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April 2010 | Return to issue home
Gordon Bradley Is First B. Bruce Bare Endowed Professor
Gordon Bradley arrived at the UW fresh out of graduate school nearly 40 years ago with the idea of trying academic life for a couple of years. He stayed, and has found it to be a rewarding way to fulfill his personal and professional goals, including a productive teaching and research career and collaboration and consulting for a wide range of natural resource organizations. In April 2010, he became the inaugural recipient of the B. Bruce Bare Endowed Professorship in Forest Resources.
Bradley earned a bachelor's degree in landscape architecture from California State Polytechnic University in 1969, a master’s in landscape architecture from the University of California, Berkeley in 1972 and a doctoral degree in urban and regional planning from the University of Michigan in 1986. His research and teaching interests include environmental policy and planning, urban ecology and urban forest landscapes. His research focuses on human response to land use change along the urban to wildland gradient, and the relationship between forestlands and the built environment. His research and consulting clients include public agencies at the federal, state and local level and private natural resource management companies. He serves on several state and local advisory panels, and served two terms on the National Urban and Community Forestry Advisory Council, a 15 member panel appointed by the Secretary of Agriculture.
At the UW College, and now School of Forest Resources, Bradley has served in leadership positions, including associate dean, faculty chair and chair of the Strategic Planning Committee. "Gordon has been instrumental in helping us to use strategic planning in our decision-making," says Tom Hinckley, SFR’s Interim Director. "This process has helped us navigate responsibly the changes in our curriculum and organizational structure and our broadened research focus over the last 12 years. Gordon’s research, which responds to challenges along the urban to wildland gradient, is integral to our interdisciplinary vision and our emphasis on sustainability in natural and managed environments."
The Bare Professorship honors Dean Emeritus B. Bruce Bare who served as dean of the College of Forest Resources from 2001-2009. It allows the school to recruit, retain and reward distinguished faculty who conduct research and teaching that contribute to the development of the science of sustainability with an emphasis on the integration of human and natural elements involved in natural resource management. The professorship was a gift of the Corkery family, longtime UW and Forest Resources supporters, in which Jack, '39, and Vada May Corkery, through the direction of an estate gift from the late George Corkery, Jr., '41, joined an initial gift by Katherine Reinleitner to fully fund the professorship.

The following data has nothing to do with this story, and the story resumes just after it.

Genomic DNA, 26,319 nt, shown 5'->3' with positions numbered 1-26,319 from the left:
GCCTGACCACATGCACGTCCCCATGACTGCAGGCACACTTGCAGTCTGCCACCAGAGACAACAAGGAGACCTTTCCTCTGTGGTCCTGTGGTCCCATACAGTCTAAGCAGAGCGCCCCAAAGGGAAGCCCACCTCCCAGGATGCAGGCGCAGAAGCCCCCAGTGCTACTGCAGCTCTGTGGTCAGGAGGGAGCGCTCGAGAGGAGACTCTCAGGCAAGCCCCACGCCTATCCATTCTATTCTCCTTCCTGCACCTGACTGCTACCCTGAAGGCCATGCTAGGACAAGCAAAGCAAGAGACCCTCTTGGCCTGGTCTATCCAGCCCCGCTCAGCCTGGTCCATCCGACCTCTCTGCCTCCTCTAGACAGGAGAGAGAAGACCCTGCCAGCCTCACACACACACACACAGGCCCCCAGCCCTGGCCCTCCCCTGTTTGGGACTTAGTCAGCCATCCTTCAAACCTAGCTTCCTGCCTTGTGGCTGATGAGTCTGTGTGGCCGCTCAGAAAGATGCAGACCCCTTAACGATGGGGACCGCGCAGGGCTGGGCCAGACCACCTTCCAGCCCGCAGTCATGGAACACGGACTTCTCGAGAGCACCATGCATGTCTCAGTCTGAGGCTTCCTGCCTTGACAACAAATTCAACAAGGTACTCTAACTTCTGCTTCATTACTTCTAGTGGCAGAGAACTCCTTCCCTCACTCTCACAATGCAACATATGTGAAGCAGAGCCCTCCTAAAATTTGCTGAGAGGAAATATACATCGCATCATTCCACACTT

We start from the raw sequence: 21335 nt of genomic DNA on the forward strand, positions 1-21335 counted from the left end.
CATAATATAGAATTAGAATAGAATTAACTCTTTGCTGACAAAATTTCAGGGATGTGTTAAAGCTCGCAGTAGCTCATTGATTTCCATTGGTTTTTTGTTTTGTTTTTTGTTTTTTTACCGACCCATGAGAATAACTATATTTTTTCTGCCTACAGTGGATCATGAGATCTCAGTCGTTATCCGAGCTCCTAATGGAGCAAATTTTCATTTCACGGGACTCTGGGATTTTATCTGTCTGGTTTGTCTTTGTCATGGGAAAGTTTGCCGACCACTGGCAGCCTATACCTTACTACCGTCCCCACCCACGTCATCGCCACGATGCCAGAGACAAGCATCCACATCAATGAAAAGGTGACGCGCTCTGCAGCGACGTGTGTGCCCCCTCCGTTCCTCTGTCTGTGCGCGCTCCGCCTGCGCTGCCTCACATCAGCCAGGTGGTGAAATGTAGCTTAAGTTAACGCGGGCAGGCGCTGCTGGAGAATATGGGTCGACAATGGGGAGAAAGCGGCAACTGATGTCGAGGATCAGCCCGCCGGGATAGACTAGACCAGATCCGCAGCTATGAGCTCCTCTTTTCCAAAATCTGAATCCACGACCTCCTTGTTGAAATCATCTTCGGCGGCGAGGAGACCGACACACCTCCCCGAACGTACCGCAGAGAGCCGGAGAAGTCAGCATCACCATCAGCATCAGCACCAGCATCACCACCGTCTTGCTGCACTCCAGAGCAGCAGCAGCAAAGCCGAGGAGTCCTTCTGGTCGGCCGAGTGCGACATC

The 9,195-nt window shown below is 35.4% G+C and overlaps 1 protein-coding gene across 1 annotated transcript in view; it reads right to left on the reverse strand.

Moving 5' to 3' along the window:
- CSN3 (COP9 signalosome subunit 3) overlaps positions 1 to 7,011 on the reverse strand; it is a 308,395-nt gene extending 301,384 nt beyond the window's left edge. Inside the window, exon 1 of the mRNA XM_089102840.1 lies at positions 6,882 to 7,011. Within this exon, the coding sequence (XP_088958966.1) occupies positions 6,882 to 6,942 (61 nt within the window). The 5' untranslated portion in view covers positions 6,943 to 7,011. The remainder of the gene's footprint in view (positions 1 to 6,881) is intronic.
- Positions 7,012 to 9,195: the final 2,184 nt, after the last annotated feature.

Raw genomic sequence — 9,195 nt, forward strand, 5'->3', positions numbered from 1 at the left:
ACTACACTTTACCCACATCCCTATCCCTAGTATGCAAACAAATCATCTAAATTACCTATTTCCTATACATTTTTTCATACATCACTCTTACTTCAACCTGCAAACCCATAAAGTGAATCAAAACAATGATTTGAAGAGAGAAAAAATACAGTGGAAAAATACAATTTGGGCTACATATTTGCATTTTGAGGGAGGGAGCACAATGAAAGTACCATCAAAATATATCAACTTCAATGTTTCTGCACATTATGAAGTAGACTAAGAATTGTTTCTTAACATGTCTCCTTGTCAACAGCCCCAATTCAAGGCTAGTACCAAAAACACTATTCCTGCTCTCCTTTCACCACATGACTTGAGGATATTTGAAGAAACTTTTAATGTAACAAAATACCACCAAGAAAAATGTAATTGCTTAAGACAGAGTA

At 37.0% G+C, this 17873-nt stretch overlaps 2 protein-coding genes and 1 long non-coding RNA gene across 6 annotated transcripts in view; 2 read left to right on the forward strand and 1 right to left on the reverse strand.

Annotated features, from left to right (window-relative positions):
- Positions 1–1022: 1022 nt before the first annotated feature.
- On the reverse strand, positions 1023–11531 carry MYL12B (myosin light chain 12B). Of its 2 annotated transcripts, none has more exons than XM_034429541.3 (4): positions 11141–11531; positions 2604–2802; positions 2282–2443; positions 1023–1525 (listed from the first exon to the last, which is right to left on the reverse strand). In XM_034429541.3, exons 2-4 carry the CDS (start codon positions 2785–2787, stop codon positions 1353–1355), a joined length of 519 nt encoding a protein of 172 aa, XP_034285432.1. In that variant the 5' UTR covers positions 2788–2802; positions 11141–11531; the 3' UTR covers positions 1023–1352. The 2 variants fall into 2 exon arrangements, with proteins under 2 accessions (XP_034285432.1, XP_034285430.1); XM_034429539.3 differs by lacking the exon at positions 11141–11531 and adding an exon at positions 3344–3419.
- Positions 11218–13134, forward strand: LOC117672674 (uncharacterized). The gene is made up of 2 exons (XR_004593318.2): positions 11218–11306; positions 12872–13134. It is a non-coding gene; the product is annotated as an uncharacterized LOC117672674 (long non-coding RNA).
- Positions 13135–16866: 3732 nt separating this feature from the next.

The professorship will allow Bradley to refocus attention on teaching and research initiatives that have been delayed in recent years by an increased commitment to administrative responsibilities. One project is revision of a guidebook, Harvest Practices in Visually Sensitive Areas, to help natural resource agencies and industries include consideration of visual effects in forest management decisions. Bradley will also continue research on sustainable human settlement, focuslng on the reciprocal relationship between human settlement and forested environments. The basic thesis is that human settlements can be planned and designed within forest ecosystems in such a way as to maintain the functional integrity of the ecosystems, thus benefiting both the forest ecosystem and the people and communities within them. Another planned project is an exploration of the driving forces of land use change and the loss of forestland to land-use conversion.
"The UW has provided everything I could want for a rewarding career," says Bradley. "My work with students and natural resource professionals has provided me with lasting friendships across the country and around the world." While many associations with students may be for a one-quarter class, others last for years and turn into professional working relationships. One group of students with whom he has maintained close contact over the years were participants in a two-week field trip class that he used to teach each year prior to the beginning of fall quarter. In recent years he has hosted dinners at his home for students in his 1975 and 1977 field trip classes—in effect, reunions with students he taught over 35 years ago. "Experiences like these," he says, "provide the kind of work-related satisfaction that makes a teaching career so rewarding."
April 2010 | Return to issue home